How to Make Authentic Italian Risotto For Beginners

August 1, 2023

Right up there with lasagna and pizza, risotto is one of the staple Italian dishes that everyone needs in their recipe arsenal. Creamy, comforting and filling, it makes a great option when you need something tasty and homemade. With a variety of ways to reinvent the dish, you could try a different kind each night and never get tired of the flavours.

A dish of yellow Italian risotto alla milanese with a shrimp or lobster on top

Making risotto with saffron gives the dish a distinctive yellow color.

Making traditional Italian risotto

Making Italian-style risotto demands time and attention. But don’t worry, it comes with plenty of rewards. Not only will you end up with a delicious meal, but a classic Italian risotto recipe is a foundation that can be reinvented again and again with a variety of different ingredients. So whether you fancy making risotto the traditional Italian way, or you’re simply searching for a simple, easy to follow recipe to build on, look no further!

The history of the Italian rice dish

Risotto can be traced back to the 15th century in Lombardy, when stretches of land began to be cleared to make room for rice fields as populations in cities began to increase and the demand for food soared. Once rice came into popular consumption, different ways to prepare it began to spread and soon ‘rice soup’ became a common staple giving rise to an early form of risotto.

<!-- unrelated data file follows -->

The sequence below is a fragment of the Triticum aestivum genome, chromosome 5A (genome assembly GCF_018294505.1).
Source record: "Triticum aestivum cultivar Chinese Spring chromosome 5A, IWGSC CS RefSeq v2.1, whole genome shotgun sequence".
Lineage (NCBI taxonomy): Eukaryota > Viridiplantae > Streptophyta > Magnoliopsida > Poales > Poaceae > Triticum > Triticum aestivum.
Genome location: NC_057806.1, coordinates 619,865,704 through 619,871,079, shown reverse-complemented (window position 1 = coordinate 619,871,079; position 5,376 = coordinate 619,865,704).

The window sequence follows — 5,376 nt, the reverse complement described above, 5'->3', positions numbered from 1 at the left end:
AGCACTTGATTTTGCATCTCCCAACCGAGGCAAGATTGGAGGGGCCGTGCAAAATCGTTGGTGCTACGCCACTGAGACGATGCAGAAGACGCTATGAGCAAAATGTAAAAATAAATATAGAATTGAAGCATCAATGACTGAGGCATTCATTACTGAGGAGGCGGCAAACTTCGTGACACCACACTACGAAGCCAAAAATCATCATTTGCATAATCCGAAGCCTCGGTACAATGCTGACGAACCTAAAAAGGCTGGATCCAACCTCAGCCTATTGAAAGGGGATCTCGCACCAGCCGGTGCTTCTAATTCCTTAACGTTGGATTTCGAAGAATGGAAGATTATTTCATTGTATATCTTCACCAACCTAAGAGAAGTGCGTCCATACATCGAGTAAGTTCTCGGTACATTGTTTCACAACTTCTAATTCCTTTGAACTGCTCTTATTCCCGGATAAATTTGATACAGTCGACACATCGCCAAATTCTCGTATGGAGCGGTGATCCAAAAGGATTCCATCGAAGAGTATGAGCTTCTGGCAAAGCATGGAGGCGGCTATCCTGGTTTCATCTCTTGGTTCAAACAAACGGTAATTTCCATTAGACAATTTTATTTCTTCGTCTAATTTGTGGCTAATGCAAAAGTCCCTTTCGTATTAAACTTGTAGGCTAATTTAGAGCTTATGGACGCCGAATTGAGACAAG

The official recipe was set down by renowned Italian cook Giovanni Felice Luraschi’s in his 1829 Nuovo Cuoco Milanese Economico, (or ‘The New Thrifty Milanese Cookbook’). He dubbed the dish “risotto alla Milanese giallo,” or “yellow Milanese risotto.” His original recipe doesn’t stray too far from how we’ve come to know the rice-based dish today, incorporating rice, broth infused with beef-marrow, cheese, saffron, and nutmeg. 

Risotto alla milanese 

Risotto alla milanese is one of the most distinctive types of risotto. Made using saffron, it has a characteristic taste and colour that separates it from other incarnations of the dish. A folk legend has tied its creation to Milan’s famous Duomo.

The tale goes that an apprentice called Valerius was charged with completing the stained glass windows of the church, and employed a range of beautiful colours in its design. But the people of the town thought it would be funny to give credit to the herb saffron for the vivid colours instead.